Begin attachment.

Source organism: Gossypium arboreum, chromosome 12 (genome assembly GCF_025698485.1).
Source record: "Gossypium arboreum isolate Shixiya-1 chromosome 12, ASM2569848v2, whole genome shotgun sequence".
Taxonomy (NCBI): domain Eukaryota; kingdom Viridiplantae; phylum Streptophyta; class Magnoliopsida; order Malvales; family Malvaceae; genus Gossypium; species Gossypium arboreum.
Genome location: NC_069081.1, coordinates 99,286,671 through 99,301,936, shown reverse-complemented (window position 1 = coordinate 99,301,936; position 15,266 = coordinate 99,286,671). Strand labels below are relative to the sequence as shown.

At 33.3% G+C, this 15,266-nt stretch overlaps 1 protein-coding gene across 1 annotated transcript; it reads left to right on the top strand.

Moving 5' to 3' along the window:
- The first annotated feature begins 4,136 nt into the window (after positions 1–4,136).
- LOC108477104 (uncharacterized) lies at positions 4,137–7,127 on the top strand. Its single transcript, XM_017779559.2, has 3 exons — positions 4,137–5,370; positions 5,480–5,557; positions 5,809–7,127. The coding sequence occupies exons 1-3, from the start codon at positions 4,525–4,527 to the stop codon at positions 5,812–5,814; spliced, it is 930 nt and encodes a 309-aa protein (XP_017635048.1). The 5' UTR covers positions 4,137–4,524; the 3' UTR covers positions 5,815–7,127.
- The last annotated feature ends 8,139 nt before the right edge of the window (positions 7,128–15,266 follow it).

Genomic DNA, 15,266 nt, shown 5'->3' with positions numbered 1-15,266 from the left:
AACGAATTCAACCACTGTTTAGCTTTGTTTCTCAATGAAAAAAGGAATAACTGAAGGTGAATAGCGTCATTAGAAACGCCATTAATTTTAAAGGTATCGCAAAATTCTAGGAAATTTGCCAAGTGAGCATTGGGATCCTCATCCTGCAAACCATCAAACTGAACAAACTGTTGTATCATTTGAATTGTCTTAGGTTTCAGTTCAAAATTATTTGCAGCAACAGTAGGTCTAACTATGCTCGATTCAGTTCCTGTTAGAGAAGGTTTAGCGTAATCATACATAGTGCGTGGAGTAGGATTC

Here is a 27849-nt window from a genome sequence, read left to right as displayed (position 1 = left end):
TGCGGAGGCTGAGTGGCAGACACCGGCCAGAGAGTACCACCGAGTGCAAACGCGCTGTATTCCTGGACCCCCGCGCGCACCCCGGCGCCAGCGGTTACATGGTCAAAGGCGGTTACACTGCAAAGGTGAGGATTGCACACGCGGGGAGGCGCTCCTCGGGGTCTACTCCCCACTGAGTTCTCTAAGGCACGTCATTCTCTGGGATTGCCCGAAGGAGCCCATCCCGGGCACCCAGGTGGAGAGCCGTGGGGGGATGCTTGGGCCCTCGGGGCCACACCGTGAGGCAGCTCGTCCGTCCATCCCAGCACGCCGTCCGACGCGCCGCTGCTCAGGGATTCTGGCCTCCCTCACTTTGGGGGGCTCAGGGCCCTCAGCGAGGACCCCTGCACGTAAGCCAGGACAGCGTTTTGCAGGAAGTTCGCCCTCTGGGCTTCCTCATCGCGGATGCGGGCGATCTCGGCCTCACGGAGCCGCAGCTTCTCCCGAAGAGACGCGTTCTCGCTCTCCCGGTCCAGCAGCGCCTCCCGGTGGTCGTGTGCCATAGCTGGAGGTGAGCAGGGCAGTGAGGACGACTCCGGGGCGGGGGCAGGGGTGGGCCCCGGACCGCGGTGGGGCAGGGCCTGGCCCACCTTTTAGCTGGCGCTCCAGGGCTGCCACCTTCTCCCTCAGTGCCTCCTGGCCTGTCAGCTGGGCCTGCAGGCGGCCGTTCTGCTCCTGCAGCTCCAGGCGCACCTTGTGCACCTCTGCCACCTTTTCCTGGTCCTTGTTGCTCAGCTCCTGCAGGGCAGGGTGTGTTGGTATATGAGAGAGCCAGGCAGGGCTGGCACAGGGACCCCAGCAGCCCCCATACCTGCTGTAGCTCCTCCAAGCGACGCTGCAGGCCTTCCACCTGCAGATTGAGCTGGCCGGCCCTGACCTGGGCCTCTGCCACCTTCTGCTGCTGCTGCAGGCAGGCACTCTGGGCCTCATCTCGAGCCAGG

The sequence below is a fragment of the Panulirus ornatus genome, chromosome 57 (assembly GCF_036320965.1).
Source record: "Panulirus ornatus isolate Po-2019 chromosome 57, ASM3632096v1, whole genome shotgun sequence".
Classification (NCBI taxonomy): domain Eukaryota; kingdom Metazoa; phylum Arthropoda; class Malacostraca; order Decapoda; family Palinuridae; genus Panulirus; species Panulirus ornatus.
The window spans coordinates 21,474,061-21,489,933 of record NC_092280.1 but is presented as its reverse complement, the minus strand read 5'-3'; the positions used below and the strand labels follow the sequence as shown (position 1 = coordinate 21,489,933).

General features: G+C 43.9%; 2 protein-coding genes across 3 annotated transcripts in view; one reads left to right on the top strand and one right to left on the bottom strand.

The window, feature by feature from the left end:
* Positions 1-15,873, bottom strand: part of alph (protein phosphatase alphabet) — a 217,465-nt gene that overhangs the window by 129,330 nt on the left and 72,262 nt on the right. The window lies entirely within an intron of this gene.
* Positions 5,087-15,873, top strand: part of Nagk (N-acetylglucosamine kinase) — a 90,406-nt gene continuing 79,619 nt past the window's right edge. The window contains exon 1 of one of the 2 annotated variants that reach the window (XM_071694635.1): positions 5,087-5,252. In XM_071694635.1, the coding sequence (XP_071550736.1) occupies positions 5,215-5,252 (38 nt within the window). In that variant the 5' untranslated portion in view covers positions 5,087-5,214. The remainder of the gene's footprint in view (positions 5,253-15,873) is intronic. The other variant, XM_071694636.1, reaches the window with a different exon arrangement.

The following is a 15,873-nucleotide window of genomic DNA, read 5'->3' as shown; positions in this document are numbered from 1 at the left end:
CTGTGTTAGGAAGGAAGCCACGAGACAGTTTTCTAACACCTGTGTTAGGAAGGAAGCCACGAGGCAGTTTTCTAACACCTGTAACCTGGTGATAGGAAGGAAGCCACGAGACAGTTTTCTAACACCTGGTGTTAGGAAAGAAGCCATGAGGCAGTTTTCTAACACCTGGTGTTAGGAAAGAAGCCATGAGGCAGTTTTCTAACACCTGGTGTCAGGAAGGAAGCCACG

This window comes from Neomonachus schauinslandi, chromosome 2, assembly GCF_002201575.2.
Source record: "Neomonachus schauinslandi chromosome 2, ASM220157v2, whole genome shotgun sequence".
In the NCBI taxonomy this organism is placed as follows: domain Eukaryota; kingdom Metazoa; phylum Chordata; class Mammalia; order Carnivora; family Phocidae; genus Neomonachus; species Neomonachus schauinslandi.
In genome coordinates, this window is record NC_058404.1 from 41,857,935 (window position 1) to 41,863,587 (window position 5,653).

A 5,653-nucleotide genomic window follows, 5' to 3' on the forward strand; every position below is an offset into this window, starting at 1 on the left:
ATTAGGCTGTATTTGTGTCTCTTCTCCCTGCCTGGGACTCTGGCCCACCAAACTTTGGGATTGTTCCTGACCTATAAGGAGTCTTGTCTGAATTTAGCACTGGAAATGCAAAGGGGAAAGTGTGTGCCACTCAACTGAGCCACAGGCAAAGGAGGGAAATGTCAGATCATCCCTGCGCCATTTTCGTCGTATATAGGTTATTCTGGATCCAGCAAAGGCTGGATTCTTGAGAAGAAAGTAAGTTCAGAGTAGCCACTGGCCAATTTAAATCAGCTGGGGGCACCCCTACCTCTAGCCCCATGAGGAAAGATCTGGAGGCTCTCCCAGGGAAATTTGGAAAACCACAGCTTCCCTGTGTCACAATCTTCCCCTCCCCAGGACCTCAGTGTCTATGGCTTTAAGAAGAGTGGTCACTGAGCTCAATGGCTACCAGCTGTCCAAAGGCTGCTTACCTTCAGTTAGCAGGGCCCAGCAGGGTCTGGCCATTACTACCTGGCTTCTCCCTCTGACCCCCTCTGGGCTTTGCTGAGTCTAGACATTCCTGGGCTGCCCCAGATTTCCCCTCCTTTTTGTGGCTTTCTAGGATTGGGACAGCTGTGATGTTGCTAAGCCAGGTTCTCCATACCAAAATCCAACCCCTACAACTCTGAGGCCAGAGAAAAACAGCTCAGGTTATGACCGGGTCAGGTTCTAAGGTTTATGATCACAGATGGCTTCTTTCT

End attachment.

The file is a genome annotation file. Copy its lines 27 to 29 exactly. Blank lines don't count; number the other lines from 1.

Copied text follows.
In genome coordinates, this window is record NC_058404.1 from 41,857,935 (window position 1) to 41,863,587 (window position 5,653).

A 5,653-nucleotide genomic window follows, 5' to 3' on the forward strand; every position below is an offset into this window, starting at 1 on the left:
ATTAGGCTGTATTTGTGTCTCTTCTCCCTGCCTGGGACTCTGGCCCACCAAACTTTGGGATTGTTCCTGACCTATAAGGAGTCTTGTCTGAATTTAGCACTGGAAATGCAAAGGGGAAAGTGTGTGCCACTCAACTGAGCCACAGGCAAAGGAGGGAAATGTCAGATCATCCCTGCGCCATTTTCGTCGTATATAGGTTATTCTGGATCCAGCAAAGGCTGGATTCTTGAGAAGAAAGTAAGTTCAGAGTAGCCACTGGCCAATTTAAATCAGCTGGGGGCACCCCTACCTCTAGCCCCATGAGGAAAGATCTGGAGGCTCTCCCAGGGAAATTTGGAAAACCACAGCTTCCCTGTGTCACAATCTTCCCCTCCCCAGGACCTCAGTGTCTATGGCTTTAAGAAGAGTGGTCACTGAGCTCAATGGCTACCAGCTGTCCAAAGGCTGCTTACCTTCAGTTAGCAGGGCCCAGCAGGGTCTGGCCATTACTACCTGGCTTCTCCCTCTGACCCCCTCTGGGCTTTGCTGAGTCTAGACATTCCTGGGCTGCCCCAGATTTCCCCTCCTTTTTGTGGCTTTCTAGGATTGGGACAGCTGTGATGTTGCTAAGCCAGGTTCTCCATACCAAAATCCAACCCCTACAACTCTGAGGCCAGAGAAAAACAGCTCAGGTTATGACCGGGTCAGGTTCTAAGGTTTATGATCACAGATGGCTTCTTTCT